Practice writing specific tests

We have previously looked at automated tests, and how to make them specific, fast and deterministic in the presence of concurrency. But there are many other properties that we want our tests to have; some of my favorites are:

  1. Inspiring, ie. each passing test gives you confidence.
  2. Specific, ie. the cause of failure is obvious from the test.
  3. Predictive, ie. no failure means all is good.

(For more properties see Kent Beck’s excellent post Test Desiderata.)

These all have a common theme of specificity. (1) states that a test should not test zero properties. (2) states that a test should not test multiple properties. (3) states that collectively our tests should be complete.

Writing specific tests is difficult because we need to spot how code can fail. To help with this we have several heuristics, such as testing the boundaries, or Myers heuristic: “You can test many positive cases together, but only one negative at a time.”

Practice

To help practice writing specific tests I have constructed a GitHub repo with nine different versions of the same function. They all look natural, but all have bugs, except for one. Sort of a Where’s Waldo but with bugs. The function has a fairly simple purpose:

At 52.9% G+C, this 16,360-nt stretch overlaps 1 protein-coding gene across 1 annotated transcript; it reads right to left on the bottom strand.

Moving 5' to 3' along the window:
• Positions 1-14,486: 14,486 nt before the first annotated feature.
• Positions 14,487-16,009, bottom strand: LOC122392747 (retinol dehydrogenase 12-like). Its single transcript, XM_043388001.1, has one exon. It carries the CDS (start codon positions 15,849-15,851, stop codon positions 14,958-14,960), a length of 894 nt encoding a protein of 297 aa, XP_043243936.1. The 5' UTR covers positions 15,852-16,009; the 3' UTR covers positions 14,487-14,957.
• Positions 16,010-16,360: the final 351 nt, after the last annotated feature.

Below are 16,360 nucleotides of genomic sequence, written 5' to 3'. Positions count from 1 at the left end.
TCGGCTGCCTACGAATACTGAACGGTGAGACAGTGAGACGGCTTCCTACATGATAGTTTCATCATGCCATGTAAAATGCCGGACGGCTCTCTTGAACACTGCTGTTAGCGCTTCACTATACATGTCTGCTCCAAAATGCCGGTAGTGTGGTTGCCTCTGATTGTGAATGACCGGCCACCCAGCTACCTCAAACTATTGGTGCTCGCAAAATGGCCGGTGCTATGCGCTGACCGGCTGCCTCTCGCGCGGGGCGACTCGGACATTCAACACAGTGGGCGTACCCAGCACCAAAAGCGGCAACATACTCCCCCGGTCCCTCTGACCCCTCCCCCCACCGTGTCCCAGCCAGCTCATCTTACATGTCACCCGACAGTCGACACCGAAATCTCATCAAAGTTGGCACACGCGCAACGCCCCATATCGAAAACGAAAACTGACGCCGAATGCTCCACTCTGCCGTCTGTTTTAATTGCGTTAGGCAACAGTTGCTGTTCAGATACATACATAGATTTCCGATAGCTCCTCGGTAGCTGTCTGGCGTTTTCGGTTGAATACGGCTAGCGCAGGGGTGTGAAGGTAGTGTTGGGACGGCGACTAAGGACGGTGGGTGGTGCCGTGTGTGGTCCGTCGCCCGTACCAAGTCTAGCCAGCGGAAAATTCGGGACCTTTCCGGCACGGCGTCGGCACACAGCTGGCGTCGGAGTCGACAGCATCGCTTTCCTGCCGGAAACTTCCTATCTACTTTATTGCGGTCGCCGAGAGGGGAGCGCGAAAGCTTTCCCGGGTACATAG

• take an array of floats,
  • find the average, and
  • subtract the average from each element.

The exercise is straight forward: construct a test suite to weed out all the bad implementations. Keep in mind:

  • A good test tests something — ie. fails at least one of the erroneous programs.
  • A good test is specific — ie. fails as few implementations as possible. (Only one of my tests fail more than one implementation.)
  • A good test is correct — ie. never fails the working implementation.
  • A good suite should be complete — ie. fail all but the working implementation.

My final test suite has 11 test cases, how many does your solution have? Comment below.

If you like this sort of thing, you are probably proud of being technically proficient, then you will probably also like my refactoring book:

--

--

--

I live by my mentor’s words: “The key to being consistently brilliant is: hard work, every day.”

Love podcasts or audiobooks? Learn on the go with our new app.

Recommended from Medium

DevOps vs SRE: looking at the variance between the two in 2021

Is Woz U a Coding Bootcamp? — Woz U

Cronos Testnet Deployment

CS373 Fall 2020: Marika Murphy blog: Week of 5 Oct — 11 Oct

Welcome to the Field — Grab a spade

JetElements Dynamic Data Addon. The Key to Adding Dynamic Content to JetElements Widgets

CSS Grid Layout — Fast and Furious

Get the Medium app

A button that says 'Download on the App Store', and if clicked it will lead you to the iOS App store
A button that says 'Get it on, Google Play', and if clicked it will lead you to the Google Play store
Christian Clausen

Christian Clausen

I live by my mentor’s words: “The key to being consistently brilliant is: hard work, every day.”

More from Medium

Introduction to JVM(Java Virtual Machine) - Part 04

Find All Articulation Points In A Graph

JVM part 02 — Inside Java Virtual Machine

Builder Design Pattern